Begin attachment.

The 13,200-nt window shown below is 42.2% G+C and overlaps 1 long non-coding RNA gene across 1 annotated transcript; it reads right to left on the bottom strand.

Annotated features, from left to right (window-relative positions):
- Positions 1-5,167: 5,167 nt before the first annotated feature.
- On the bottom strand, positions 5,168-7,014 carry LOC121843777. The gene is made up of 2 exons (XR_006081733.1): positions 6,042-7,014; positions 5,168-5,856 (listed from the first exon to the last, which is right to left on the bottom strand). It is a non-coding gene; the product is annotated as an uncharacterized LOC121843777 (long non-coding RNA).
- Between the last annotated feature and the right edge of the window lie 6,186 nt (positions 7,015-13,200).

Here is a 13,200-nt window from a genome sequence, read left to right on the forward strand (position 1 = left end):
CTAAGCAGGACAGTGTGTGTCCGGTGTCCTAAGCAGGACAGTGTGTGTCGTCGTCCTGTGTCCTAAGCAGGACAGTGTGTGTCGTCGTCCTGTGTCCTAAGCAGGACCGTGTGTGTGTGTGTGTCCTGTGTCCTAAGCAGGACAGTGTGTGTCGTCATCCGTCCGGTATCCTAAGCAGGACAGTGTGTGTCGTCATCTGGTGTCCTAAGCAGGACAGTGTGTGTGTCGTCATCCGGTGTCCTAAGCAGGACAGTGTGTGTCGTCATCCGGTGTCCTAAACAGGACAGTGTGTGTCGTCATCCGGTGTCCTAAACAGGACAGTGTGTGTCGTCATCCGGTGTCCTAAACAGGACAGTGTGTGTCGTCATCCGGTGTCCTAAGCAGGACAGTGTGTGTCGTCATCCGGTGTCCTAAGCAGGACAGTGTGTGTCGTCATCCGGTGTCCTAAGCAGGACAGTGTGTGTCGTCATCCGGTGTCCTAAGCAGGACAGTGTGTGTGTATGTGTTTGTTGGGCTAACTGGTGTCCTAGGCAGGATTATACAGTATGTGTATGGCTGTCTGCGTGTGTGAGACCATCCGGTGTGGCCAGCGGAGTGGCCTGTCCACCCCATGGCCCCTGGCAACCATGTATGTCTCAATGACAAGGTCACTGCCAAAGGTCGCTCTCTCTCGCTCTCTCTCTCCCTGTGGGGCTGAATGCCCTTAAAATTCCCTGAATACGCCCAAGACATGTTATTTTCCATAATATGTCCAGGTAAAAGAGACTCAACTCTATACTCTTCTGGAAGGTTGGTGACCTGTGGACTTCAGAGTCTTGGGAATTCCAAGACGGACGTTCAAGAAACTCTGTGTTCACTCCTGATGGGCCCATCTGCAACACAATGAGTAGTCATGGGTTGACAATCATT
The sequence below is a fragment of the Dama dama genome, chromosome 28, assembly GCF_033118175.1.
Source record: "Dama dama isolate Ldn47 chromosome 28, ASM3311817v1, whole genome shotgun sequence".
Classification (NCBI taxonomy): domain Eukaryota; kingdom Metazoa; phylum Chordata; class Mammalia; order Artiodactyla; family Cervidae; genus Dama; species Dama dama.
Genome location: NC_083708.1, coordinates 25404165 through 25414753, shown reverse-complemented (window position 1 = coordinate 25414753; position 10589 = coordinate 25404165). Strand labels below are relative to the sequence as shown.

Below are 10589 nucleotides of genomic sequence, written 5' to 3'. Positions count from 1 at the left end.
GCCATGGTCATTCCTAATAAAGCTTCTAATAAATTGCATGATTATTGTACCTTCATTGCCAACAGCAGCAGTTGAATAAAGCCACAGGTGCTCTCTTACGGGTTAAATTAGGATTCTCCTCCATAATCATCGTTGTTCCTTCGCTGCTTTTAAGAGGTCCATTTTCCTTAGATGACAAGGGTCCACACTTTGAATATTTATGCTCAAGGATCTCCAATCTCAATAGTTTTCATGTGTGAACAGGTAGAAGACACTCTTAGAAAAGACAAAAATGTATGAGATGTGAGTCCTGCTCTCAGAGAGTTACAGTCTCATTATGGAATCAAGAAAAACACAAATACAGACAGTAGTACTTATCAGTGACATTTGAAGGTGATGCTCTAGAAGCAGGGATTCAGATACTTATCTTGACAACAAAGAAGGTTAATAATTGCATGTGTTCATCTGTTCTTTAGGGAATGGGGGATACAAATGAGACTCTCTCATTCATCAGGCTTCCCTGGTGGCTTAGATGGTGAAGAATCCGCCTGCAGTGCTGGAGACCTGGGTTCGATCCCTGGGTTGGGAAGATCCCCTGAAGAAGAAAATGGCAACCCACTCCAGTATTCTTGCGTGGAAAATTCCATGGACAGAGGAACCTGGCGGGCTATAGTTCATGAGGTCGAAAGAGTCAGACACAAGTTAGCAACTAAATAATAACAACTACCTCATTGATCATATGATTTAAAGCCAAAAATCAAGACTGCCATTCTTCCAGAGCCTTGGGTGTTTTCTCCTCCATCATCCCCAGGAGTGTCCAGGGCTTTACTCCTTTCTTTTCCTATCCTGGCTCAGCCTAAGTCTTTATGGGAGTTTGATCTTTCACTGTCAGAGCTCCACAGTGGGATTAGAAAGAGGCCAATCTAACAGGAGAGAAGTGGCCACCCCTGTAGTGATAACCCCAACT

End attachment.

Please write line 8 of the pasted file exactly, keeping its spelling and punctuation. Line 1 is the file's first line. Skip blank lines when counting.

The sequence below is a fragment of the Dama dama genome, chromosome 28, assembly GCF_033118175.1.